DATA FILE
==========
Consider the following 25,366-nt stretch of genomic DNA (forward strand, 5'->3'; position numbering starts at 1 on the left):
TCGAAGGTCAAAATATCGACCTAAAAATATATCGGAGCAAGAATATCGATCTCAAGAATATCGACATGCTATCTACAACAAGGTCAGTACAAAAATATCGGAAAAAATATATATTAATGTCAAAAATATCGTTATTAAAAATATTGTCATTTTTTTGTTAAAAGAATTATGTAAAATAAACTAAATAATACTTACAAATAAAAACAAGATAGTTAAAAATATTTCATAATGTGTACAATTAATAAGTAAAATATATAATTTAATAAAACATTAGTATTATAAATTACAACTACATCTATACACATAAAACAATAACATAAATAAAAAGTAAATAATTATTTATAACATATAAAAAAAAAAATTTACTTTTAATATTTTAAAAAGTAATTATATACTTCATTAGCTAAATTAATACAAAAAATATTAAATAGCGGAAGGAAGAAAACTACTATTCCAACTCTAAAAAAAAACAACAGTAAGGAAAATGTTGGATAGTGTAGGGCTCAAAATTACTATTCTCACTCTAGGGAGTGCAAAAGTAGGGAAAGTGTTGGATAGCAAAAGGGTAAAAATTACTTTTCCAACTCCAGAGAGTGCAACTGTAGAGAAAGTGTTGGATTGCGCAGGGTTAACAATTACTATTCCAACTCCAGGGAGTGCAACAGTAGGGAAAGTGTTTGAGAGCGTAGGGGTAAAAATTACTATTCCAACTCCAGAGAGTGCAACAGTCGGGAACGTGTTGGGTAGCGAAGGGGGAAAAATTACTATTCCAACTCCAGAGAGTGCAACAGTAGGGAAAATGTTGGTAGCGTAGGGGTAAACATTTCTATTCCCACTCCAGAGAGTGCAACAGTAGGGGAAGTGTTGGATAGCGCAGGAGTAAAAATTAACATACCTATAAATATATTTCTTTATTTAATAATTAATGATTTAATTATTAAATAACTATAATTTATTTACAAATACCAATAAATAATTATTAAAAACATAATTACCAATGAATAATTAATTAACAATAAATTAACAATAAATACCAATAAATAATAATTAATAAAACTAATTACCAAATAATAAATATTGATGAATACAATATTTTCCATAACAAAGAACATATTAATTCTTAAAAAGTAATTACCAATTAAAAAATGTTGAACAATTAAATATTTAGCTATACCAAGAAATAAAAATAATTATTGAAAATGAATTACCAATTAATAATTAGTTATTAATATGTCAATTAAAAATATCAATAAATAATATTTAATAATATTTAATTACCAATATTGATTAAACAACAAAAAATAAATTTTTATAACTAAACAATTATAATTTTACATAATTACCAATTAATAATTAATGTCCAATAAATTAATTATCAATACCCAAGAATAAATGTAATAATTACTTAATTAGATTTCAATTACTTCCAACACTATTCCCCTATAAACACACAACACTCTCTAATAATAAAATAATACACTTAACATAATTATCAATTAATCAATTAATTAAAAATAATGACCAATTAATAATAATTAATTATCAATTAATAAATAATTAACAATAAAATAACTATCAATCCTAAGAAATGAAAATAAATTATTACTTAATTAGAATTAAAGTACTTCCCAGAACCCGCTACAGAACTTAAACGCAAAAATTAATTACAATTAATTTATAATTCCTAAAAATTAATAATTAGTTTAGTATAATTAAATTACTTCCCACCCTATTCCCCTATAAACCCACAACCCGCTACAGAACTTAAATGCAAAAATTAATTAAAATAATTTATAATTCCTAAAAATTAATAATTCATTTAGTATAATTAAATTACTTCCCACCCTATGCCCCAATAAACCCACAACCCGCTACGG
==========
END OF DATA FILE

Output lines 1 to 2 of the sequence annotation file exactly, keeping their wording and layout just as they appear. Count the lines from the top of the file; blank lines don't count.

Consider the following 25,366-nt stretch of genomic DNA (forward strand, 5'->3'; position numbering starts at 1 on the left):
TCGAAGGTCAAAATATCGACCTAAAAATATATCGGAGCAAGAATATCGATCTCAAGAATATCGACATGCTATCTACAACAAGGTCAGTACAAAAATATCGGAAAAAATATATATTAATGTCAAAAATATCGTTATTAAAAATATTGTCATTTTTTTGTTAAAAGAATTATGTAAAATAAACTAAATAATACTTACAAATAAAAACAAGATAGTTAAAAATATTTCATAATGTGTACAATTAATAAGTAAAATATATAATTTAATAAAACATTAGTATTATAAATTACAACTACATCTATACACATAAAACAATAACATAAATAAAAAGTAAATAATTATTTATAACATATAAAAAAAAAAATTTACTTTTAATATTTTAAAAAGTAATTATATACTTCATTAGCTAAATTAATACAAAAAATATTAAATAGCGGAAGGAAGAAAACTACTATTCCAACTCTAAAAAAAAACAACAGTAAGGAAAATGTTGGATAGTGTAGGGCTCAAAATTACTATTCTCACTCTAGGGAGTGCAAAAGTAGGGAAAGTGTTGGATAGCAAAAGGGTAAAAATTACTTTTCCAACTCCAGAGAGTGCAACTGTAGAGAAAGTGTTGGATTGCGCAGGGTTAACAATTACTATTCCAACTCCAGGGAGTGCAACAGTAGGGAAAGTGTTTGAGAGCGTAGGGGTAAAAATTACTATTCCAACTCCAGAGAGTGCAACAGTCGGGAACGTGTTGGGTAGCGAAGGGGGAAAAATTACTATTCCAACTCCAGAGAGTGCAACAGTAGGGAAAATGTTGGTAGCGTAGGGGTAAACATTTCTATTCCCACTCCAGAGAGTGCAACAGTAGGGGAAGTGTTGGATAGCGCAGGAGTAAAAATTAACATACCTATAAATATATTTCTTTATTTAATAATTAATGATTTAATTATTAAATAACTATAATTTATTTACAAATACCAATAAATAATTATTAAAAACATAATTACCAATGAATAATTAATTAACAATAAATTAACAATAAATACCAATAAATAATAATTAATAAAACTAATTACCAAATAATAAATATTGATGAATACAATATTTTCCATAACAAAGAACATATTAATTCTTAAAAAGTAATTACCAATTAAAAAATGTTGAACAATTAAATATTTAGCTATACCAAGAAATAAAAATAATTATTGAAAATGAATTACCAATTAATAATTAGTTATTAATATGTCAATTAAAAATATCAATAAATAATATTTAATAATATTTAATTACCAATATTGATTAAACAACAAAAAATAAATTTTTATAACTAAACAATTATAATTTTACATAATTACCAATTAATAATTAATGTCCAATAAATTAATTATCAATACCCAAGAATAAATGTAATAATTACTTAATTAGATTTCAATTACTTCCAACACTATTCCCCTATAAACACACAACACTCTCTAATAATAAAATAATACACTTAACATAATTATCAATTAATCAATTAATTAAAAATAATGACCAATTAATAATAATTAATTATCAATTAATAAATAATTAACAATAAAATAACTATCAATCCTAAGAAATGAAAATAAATTATTACTTAATTAGAATTAAAGTACTTCCCAGAACCCGCTACAGAACTTAAACGCAAAAATTAATTACAATTAATTTATAATTCCTAAAAATTAATAATTAGTTTAGTATAATTAAATTACTTCCCACCCTATTCCCCTATAAACCCACAACCCGCTACAGAACTTAAATGCAAAAATTAATTAAAATAATTTATAATTCCTAAAAATTAATAATTCATTTAGTATAATTAAATTACTTCCCACCCTATGCCCCAATAAACCCACAACCCGCTACGG